So as we turn our attention towards the Stewardship season quickly approaching, we get this: today’s gospel. It’s one heck of a way to begin stewardship. It actually looks like Stewardship Dream Sermon material – until you dig a bit deeper. It’s not as simple as it looks at first glance (or as I suspect, many of us have heard it preached). This is not a parable about those who do not give going to hell. It is far more complex than that. It is not about after life, but it is about life itself.
One of the new changes in the liturgy is the new opening prayer – today we prayed about our thoughts, words and deeds – the stuff of every day, minute-to-minute life. That’s where we will find fodder for the sermon today.
There is a joke going around Facebook:
You see, I don’t believe the sin was in being rich, but rather in feeling better than – feeling privileged – even in the after life, the Rich man wants to command the ones he sees as lesser than he – “send Lazarus to give me a drink” “send Lazarus to tell my brothers” – it’s not that he was rich, it’s that he simply didn’t care. He felt privileged, calloused, careless, and his voice proves it.
There is a big problem in our society right now that has this same underlying problem of privilege. It has been troubling me for some time. I have a friend who is an Episcopal Priest in Philadelphia who encapsulated it – I’m going to read you an edited version of what she wrote just yesterday:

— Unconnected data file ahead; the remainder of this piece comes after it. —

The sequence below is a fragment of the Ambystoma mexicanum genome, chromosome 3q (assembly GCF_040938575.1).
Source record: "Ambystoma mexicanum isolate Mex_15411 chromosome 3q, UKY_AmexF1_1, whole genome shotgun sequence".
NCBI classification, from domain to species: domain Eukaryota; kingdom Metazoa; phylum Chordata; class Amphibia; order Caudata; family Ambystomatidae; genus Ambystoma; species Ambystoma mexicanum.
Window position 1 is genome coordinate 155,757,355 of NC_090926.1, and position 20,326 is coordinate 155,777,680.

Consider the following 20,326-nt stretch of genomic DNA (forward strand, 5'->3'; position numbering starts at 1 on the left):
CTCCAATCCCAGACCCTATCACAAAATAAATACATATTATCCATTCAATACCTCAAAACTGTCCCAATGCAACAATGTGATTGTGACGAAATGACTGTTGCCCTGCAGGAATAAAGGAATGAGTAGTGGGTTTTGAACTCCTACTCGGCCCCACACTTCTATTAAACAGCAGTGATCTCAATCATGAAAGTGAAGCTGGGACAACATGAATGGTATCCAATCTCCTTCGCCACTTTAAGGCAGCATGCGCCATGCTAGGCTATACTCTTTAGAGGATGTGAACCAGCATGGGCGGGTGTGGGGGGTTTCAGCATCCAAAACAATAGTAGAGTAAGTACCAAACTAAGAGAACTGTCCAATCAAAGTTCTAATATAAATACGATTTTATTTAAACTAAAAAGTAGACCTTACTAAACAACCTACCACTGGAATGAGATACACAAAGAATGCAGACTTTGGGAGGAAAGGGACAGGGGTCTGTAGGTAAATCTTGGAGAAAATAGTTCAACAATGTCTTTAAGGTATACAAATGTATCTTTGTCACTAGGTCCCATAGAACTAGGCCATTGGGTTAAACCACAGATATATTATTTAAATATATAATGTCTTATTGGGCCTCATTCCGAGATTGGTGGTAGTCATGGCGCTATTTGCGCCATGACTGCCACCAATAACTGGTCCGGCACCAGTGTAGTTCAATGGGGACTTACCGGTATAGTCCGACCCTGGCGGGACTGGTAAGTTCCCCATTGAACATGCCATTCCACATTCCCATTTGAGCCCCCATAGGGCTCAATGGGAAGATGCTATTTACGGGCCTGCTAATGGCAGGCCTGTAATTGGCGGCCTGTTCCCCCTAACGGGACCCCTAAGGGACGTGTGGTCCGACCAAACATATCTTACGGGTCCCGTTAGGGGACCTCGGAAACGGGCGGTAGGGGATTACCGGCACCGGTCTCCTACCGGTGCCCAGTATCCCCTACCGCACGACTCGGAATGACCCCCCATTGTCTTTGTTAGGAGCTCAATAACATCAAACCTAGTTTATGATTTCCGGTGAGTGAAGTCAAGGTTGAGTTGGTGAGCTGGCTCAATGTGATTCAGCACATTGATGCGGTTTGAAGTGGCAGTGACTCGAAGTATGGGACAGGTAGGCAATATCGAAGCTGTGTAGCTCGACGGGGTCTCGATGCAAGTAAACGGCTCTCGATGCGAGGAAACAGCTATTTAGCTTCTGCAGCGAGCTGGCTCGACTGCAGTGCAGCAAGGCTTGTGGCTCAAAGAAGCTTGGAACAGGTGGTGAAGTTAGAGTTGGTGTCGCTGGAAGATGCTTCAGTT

So I went to this Hare Krishna Radha-Krishna parade and festival today, mainly because I love Indian things and religious things and colorful things and this was all three wrapped into one. It was chaotic and noisy and joyous and before we knew it Mitch and I went from cooing over tiny Radhas and Krishnas and Hanumans being chased by their parents to joining in the group pulling the enormous chariots carrying shrines and pandits and statues by hand ropes down the Parkway. It was sunny and hot and transcendent and fun, and everyone was joining in the chanting and the pulling and the crowds of tourists and runners and random folks watching from the sidewalk quickly became a part of the parade. It is hard to explain now but it made me fight back tears because it just seemed like a big, crazy, jubilant exercise in God-inspired hospitality rolling down the parkway in clouds of incense and bell ringing, sucking in everyone in its wake.
Once we arrived at the festival ground, the chariots did a few laps of the circle in front of the Art Museum and roughly a thousand people (including me and Mitch) got in line for a Vegan lunch, which the Krishna Society was providing as a gift to the people of Philadelphia as a sort of prayer of thanksgiving to God.
Anyway, as we stand in line, admiring the sea of people milling around in front of the Art Museum, checking out informational booths and family activities and cultural displays, a voice comes over a loudspeaker and harangues all of us as idolators, and starts screaming about Baal and worshipping in the high places and Jesus coming to save us from Satan. People got quiet and tried to figure out what was going on, and there he was, in the middle of the crowd, standing on a concrete block with a few folks holding a PA system- the street preacher. There was a college fair of some sort going on nearby, so there were groups of 18-20 somethings mixing in the Krishna crowd and making up a majority of the folks in line in front of us, and the four young women who had been chatting away happily next to us sighed and rolled their eyes, because, ugh, Christians.